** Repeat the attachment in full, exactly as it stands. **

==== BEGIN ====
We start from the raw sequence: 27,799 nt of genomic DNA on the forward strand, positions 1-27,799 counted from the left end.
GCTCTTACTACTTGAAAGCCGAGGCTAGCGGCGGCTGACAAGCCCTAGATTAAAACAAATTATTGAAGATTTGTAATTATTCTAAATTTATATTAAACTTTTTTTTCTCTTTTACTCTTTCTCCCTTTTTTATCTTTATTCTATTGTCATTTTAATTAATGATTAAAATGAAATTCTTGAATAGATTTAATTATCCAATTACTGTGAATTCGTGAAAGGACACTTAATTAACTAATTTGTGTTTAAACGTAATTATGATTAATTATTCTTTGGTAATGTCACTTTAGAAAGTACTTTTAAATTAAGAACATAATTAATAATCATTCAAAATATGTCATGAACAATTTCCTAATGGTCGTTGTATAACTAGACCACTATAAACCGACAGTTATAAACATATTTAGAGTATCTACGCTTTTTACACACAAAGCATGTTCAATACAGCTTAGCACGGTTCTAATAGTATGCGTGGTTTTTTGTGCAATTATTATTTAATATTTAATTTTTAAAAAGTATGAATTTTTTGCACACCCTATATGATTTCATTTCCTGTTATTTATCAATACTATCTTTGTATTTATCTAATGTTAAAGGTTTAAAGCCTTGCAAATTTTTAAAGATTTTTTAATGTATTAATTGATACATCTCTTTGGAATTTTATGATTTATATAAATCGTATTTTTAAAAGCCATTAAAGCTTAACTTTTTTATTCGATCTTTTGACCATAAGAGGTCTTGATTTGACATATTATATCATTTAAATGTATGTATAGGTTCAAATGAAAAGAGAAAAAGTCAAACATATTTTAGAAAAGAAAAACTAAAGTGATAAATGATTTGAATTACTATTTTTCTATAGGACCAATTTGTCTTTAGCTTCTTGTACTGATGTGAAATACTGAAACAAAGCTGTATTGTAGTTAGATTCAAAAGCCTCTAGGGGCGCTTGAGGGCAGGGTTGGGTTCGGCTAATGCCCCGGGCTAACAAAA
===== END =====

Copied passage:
We start from the raw sequence: 27,799 nt of genomic DNA on the forward strand, positions 1-27,799 counted from the left end.
GCTCTTACTACTTGAAAGCCGAGGCTAGCGGCGGCTGACAAGCCCTAGATTAAAACAAATTATTGAAGATTTGTAATTATTCTAAATTTATATTAAACTTTTTTTTCTCTTTTACTCTTTCTCCCTTTTTTATCTTTATTCTATTGTCATTTTAATTAATGATTAAAATGAAATTCTTGAATAGATTTAATTATCCAATTACTGTGAATTCGTGAAAGGACACTTAATTAACTAATTTGTGTTTAAACGTAATTATGATTAATTATTCTTTGGTAATGTCACTTTAGAAAGTACTTTTAAATTAAGAACATAATTAATAATCATTCAAAATATGTCATGAACAATTTCCTAATGGTCGTTGTATAACTAGACCACTATAAACCGACAGTTATAAACATATTTAGAGTATCTACGCTTTTTACACACAAAGCATGTTCAATACAGCTTAGCACGGTTCTAATAGTATGCGTGGTTTTTTGTGCAATTATTATTTAATATTTAATTTTTAAAAAGTATGAATTTTTTGCACACCCTATATGATTTCATTTCCTGTTATTTATCAATACTATCTTTGTATTTATCTAATGTTAAAGGTTTAAAGCCTTGCAAATTTTTAAAGATTTTTTAATGTATTAATTGATACATCTCTTTGGAATTTTATGATTTATATAAATCGTATTTTTAAAAGCCATTAAAGCTTAACTTTTTTATTCGATCTTTTGACCATAAGAGGTCTTGATTTGACATATTATATCATTTAAATGTATGTATAGGTTCAAATGAAAAGAGAAAAAGTCAAACATATTTTAGAAAAGAAAAACTAAAGTGATAAATGATTTGAATTACTATTTTTCTATAGGACCAATTTGTCTTTAGCTTCTTGTACTGATGTGAAATACTGAAACAAAGCTGTATTGTAGTTAGATTCAAAAGCCTCTAGGGGCGCTTGAGGGCAGGGTTGGGTTCGGCTAATGCCCCGGGCTAACAAAA